Extracurriculars are only meaningful if they are relevant. So, they are not necessarily going to care about the fact that you were in the Scouts if you are applying for a journalism degree but writing for the school newspaper is going to be relevant for English and it's not the number of extracurriculars that you have, it's the quality of them because we know loads of people that have excellent connections that got into this course, or got this because of who their parents are or who they know. Oxford are not interested in who your parents are or who you know. Cambridge want to find the truly academic students, The ones that are truly going to excel. You can have the most fantastic work experience but have got nothing out of it and not being able to talk about it or you can have work experience which is just around the corner from you but has gone so, so much from it, be able to talk about it with relevance, with interest, be able to draw things out of it that are unique. If your big extracurricular was volunteering somewhere, like at a vet's or doctor's or hospital, or if you're applying for medicine or science, or experience in a lab. That is what Oxford are interested in. It's not necessarily having the fanciest work experience, the most elaborate extracurricular activities, the most expensive ones, the most exclusive ones; it's whether you can talk about it, whether you've got something out of it, whether you can do something with the time that you spent there. Make sure it reflects you, make sure it reflects your personality. If it's relevant extracurriculars, then write it down. If it is not relevant extracurriculars, then don't write it down.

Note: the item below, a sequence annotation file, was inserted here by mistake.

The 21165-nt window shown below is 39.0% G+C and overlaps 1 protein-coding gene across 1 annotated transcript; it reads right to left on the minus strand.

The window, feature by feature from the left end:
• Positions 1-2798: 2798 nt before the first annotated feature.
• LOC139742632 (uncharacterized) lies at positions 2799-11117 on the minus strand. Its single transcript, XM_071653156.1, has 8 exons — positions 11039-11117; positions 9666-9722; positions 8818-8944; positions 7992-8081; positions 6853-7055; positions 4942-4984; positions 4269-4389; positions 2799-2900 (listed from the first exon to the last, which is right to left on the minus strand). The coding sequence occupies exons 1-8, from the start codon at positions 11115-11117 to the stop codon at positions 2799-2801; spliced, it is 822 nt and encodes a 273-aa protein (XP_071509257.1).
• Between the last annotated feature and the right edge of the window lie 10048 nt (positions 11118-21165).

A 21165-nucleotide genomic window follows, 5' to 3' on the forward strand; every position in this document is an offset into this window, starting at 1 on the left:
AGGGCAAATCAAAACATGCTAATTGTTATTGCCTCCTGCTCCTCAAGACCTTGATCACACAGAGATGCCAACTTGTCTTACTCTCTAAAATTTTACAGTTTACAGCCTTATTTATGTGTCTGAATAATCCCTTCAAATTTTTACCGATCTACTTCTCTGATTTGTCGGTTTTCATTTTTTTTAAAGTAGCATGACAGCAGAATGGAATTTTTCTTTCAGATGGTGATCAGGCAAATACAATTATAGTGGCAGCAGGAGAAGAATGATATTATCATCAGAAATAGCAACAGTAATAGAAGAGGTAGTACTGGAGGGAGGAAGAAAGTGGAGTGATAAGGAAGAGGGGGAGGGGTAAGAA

Don't write irrelevant stuff because they are not interested and please, please, please try and avoid all of these like websites that say they will do it for you or websites that show you examples because they can see that a mile off and it will not help you in anyway at all. There are loads and loads of example personal statements out there. And while it's good for you to see what other people have written, but there is the temptation, just to take inspiration, maybe a little bit too much. And you might end up copying. This is the worst thing you can do with a personal statement. Do not end up copying someone else's, because UCAS will check to see if you've plagiarized it. And if you have plagiarized it, then that's it. It's out, straight out the window. You've got no chance at all. So do not plagiarize your personal statement. Go and look at the other Cambridge personal statements to maybe get a bit of inspiration, See what they've written, what they're like, but do not copy them. Do not plagiarize. Otherwise, you'll be in big, big trouble.